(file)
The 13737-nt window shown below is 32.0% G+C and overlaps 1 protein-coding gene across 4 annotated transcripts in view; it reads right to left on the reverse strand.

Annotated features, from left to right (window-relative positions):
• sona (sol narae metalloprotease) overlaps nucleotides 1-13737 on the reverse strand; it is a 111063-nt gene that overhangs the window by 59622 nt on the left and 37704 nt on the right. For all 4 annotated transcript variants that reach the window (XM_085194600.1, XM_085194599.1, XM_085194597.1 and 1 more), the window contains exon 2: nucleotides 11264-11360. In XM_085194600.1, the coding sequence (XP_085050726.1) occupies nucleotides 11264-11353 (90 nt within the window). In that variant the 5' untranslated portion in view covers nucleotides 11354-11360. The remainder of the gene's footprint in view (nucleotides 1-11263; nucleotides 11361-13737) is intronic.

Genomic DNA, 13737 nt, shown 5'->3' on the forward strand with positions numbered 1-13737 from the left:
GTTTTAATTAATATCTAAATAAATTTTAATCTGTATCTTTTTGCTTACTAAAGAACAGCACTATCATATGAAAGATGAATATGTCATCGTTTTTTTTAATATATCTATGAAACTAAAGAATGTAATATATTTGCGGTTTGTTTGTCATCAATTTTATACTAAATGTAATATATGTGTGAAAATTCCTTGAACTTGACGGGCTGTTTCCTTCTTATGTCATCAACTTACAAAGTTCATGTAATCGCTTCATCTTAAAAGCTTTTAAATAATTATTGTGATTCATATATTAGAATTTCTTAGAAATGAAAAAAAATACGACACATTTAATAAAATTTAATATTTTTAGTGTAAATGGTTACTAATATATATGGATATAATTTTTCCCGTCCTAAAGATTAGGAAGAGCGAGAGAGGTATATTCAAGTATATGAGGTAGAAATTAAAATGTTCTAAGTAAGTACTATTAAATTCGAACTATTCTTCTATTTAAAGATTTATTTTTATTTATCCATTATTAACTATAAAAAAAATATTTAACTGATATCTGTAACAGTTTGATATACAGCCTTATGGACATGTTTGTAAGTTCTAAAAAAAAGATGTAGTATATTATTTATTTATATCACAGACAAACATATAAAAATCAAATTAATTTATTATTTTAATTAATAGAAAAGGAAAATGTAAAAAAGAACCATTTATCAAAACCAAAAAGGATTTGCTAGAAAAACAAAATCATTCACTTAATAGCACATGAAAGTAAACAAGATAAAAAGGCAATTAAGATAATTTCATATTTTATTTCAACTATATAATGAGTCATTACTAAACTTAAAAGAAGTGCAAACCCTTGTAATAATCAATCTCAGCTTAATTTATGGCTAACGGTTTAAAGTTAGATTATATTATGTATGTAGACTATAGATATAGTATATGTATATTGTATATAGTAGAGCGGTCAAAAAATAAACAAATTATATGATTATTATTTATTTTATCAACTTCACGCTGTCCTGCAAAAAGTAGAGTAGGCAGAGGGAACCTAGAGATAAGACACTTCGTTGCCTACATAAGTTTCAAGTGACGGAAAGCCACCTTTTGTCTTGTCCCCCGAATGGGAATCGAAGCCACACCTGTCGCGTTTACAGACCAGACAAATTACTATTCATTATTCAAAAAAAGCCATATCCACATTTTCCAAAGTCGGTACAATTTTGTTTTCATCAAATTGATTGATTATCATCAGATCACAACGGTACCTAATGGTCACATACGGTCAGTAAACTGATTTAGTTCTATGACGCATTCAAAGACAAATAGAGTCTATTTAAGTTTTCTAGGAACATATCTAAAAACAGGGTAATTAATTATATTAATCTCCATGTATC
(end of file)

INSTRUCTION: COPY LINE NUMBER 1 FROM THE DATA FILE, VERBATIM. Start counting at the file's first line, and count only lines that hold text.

The 13737-nt window shown below is 32.0% G+C and overlaps 1 protein-coding gene across 4 annotated transcripts in view; it reads right to left on the reverse strand.